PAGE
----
Antsy Plum: An Architect Revives a Forgotten 1960s Hillside Beauty



I recently came across this midcentury weekend home owned and remodeled by architect Sandra Coppin on The Modern House, and when I couldn’t stop thinking about it, I knew that I had found my next home tour.

What captivated me? First, there’s that arresting angular shape. The structure, designed by architect David Levitt in 1962, features a single-sided pitched roof that follows the exact slope of the hillside into which it’s built, resulting in architecture that feels deeply respectful of its environment.

Equally impressive is Coppin’s thoughtful resuscitation of the house. When she and her husband purchased it in 2009, the building sorely needed to be repaired—and returned to its original form. She stripped it of additions and changes that weren’t in keeping with the original structure’s “raw, honest, unpretentious quality,” she says, and updated the plumbing, insulation, and heating to make it livable all four seasons. Ultimately, the improvements reduced the home’s energy consumption by 80 percent.

Antsy Plum—named for its location in the village of Antsy on a former plum orchard—is now a tranquil weekend retreat for the couple and their two children. “Our time [there] is spent walking, cooking, socializing and working in the kitchen garden,” says Coppin.

Join us for a tour of Antsy Plum.

Photography by Brotherton-Lock, courtesy of Coppin Dockray.

Above: Note the pitch of the Douglas fir roof, which mimics the slope of the hill. The lower quarters are the public areas (living, dining, and cooking spaces); the upper includes a sleep loft for the couple as well as a bedroom (at right) for their two girls. The entire home is just over 1,000 square feet.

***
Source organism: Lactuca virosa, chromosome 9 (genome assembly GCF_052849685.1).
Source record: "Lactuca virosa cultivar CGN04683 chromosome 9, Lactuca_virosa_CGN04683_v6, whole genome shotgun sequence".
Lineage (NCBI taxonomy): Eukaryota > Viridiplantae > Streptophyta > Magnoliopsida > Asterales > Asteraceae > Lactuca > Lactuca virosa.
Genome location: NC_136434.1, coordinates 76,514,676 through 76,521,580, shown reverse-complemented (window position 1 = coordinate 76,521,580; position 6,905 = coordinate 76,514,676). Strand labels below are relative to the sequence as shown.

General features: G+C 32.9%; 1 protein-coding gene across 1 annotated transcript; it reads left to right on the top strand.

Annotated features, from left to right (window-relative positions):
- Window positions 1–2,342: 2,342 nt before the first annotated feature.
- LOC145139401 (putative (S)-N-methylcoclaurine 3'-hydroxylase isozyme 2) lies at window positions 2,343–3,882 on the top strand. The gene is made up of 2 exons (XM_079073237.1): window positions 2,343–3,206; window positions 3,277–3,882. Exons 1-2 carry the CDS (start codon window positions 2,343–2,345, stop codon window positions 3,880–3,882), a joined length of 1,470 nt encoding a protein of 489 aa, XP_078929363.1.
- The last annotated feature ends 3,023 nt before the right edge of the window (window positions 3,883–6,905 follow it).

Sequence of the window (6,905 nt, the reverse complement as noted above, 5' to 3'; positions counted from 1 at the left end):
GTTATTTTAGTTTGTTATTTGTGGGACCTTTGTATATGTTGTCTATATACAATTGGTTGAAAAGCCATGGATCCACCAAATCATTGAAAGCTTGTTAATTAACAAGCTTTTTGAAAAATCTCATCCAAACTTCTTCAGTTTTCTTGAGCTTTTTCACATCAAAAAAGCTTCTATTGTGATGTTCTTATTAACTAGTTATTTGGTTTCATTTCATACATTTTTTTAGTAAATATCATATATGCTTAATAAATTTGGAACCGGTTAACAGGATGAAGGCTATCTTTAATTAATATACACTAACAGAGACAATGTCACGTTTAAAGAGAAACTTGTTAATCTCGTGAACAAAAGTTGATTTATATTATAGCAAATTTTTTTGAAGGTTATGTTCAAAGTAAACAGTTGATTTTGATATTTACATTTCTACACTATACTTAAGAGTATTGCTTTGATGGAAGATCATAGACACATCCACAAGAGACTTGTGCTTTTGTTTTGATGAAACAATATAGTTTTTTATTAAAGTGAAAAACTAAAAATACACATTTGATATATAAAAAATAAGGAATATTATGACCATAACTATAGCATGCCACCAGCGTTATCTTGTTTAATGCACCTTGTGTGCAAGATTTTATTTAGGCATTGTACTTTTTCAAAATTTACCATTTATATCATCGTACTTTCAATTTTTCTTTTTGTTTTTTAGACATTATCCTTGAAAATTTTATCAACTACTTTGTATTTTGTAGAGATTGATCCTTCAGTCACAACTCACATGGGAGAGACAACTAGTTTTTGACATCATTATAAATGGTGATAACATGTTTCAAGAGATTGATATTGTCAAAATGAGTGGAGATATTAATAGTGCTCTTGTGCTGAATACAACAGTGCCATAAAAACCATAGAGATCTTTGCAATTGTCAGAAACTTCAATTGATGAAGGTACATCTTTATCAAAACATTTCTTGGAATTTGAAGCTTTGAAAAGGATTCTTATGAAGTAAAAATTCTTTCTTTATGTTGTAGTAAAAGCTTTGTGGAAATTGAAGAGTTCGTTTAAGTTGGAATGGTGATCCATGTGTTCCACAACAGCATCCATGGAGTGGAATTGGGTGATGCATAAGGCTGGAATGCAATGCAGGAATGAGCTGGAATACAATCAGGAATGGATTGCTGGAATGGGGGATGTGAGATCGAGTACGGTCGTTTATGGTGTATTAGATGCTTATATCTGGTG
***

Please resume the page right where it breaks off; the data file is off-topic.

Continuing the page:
Above: Coppin made sustainable and eco-friendly choices throughout the home. “The dining table was made from the zinc from the derelict studio roof, and we bent it over a cheap door blank. Very simple. The chairs are old school chairs which we sourced online,” she tells us. Large double doors lead to a patio.
Above: Much of Coppin’s budget went toward weather-proofing the house. Central heat, new windows, and insulation were all added during the remodel. “The original floor was removed so that the house could be insulated and heated. We used concrete paving slabs on the first floor which we ground down to expose the aggregate,” she says. On the second floor, cork-tiled floors were chosen for their sustainability, warmth, and mid-century appeal.
Above: A sleep loft is just above the kitchen. All the wood used for the house’s exposed framework is Douglas fir.
Above: “The bespoke stainless steel counter was designed as part of the original house and is supported by a large steel section. It cost a tenth of the original build budget, but the client was a great cook and so a priority for him,” says Coppin. The wall shelves and cabinet, at right, are Vitsoe.
Above: “The armchairs and sofa are from the Plank range by Hans Wegner, and have been upholstered in a Swedish wool fabric,” says Coppin.
Above: The sleep loft, with a pair of Alvar Aalto stools for nightstands. “They are one of the best pieces of furniture every designed, to my mind,” Coppin shares.
Above: A studio used either “to work or to paint” sits at the bottom of the garden.
Above: A bathroom, with a lush view, was added to the studio.

For more inspired homes in and around London, see:

  • Under the Eaves: A Brick House Reinvention in South London by Simon Astridge
  • The Perfect English Townhouse, Courtesy of a UK Design Authority
  • The Botanical Life: Inside Stylist Yasuyo Harvey’s Quiet London Remodel

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